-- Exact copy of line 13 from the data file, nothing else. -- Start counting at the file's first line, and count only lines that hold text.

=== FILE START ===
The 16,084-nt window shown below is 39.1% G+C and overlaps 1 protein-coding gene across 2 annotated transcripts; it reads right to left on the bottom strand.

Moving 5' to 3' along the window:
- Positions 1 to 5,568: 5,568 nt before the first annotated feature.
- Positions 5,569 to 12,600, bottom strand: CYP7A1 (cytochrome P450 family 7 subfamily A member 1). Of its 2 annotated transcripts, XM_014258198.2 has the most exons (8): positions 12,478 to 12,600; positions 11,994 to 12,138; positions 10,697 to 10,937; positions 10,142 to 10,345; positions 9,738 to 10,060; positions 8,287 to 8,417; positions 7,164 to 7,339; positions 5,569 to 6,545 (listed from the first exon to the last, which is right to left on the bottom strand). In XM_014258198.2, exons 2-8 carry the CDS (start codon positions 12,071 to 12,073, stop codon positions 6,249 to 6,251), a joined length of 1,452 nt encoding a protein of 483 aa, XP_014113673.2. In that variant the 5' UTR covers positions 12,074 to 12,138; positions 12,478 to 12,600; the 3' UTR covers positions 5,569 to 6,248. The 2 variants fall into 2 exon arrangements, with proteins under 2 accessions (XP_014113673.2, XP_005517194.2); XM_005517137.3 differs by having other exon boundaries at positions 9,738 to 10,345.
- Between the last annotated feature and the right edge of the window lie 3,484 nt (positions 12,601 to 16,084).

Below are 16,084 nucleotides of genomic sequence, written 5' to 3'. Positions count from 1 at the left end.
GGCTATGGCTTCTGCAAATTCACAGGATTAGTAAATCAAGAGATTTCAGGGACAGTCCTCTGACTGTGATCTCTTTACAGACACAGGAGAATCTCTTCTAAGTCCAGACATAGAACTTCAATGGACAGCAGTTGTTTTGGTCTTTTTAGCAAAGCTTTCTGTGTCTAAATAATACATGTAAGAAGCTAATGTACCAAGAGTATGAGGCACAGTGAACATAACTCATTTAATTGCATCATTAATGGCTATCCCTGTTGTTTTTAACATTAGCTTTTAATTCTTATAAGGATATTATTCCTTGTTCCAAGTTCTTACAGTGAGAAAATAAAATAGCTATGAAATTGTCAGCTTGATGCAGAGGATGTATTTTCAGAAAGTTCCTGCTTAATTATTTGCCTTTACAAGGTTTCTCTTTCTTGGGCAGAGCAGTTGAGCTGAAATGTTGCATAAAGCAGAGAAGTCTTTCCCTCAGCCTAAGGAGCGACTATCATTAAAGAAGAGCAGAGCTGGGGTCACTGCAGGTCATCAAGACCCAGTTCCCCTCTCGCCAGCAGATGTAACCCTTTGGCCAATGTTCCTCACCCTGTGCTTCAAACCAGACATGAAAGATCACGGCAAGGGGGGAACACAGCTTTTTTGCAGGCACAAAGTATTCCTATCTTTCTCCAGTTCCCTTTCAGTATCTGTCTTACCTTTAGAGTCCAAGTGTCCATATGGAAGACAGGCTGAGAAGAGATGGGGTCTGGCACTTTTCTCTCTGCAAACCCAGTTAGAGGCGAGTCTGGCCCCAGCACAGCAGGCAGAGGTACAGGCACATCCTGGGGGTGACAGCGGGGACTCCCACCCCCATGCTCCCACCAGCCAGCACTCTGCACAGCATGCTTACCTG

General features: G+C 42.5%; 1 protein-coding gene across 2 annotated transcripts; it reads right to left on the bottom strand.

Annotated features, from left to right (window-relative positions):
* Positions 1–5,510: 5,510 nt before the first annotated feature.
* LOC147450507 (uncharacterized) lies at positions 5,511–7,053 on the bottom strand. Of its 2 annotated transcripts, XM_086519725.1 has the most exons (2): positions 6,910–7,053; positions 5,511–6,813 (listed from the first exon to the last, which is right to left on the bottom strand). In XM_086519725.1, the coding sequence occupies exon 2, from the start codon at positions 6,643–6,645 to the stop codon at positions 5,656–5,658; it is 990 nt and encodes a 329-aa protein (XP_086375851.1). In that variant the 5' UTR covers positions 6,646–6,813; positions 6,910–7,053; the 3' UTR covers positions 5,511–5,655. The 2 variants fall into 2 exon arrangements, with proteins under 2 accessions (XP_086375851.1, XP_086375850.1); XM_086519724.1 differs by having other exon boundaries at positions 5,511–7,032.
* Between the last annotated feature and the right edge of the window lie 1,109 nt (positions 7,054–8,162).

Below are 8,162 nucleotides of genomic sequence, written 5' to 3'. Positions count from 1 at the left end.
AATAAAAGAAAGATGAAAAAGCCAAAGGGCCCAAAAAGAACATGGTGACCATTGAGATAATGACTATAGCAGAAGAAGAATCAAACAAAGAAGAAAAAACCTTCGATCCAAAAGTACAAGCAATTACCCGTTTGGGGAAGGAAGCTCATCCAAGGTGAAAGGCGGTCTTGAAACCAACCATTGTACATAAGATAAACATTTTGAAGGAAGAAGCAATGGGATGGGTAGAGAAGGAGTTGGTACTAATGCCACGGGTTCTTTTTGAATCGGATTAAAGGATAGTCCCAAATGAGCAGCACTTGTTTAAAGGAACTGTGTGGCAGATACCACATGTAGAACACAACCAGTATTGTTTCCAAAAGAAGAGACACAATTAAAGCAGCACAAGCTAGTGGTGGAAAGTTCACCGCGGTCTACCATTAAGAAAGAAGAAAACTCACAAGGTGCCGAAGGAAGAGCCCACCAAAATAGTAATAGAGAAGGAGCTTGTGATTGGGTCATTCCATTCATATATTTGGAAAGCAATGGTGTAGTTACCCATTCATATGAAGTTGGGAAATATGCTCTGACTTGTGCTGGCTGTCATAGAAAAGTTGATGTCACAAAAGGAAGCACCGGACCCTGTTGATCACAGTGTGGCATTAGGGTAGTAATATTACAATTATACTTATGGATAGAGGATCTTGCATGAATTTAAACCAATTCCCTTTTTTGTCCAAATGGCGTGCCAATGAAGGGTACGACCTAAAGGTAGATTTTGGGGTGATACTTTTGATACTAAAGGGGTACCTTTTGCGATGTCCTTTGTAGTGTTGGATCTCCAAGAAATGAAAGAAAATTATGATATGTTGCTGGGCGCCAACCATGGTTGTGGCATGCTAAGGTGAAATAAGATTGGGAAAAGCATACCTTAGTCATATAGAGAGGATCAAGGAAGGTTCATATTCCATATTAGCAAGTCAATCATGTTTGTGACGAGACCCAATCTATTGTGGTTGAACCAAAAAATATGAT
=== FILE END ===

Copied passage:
Below are 8,162 nucleotides of genomic sequence, written 5' to 3'. Positions count from 1 at the left end.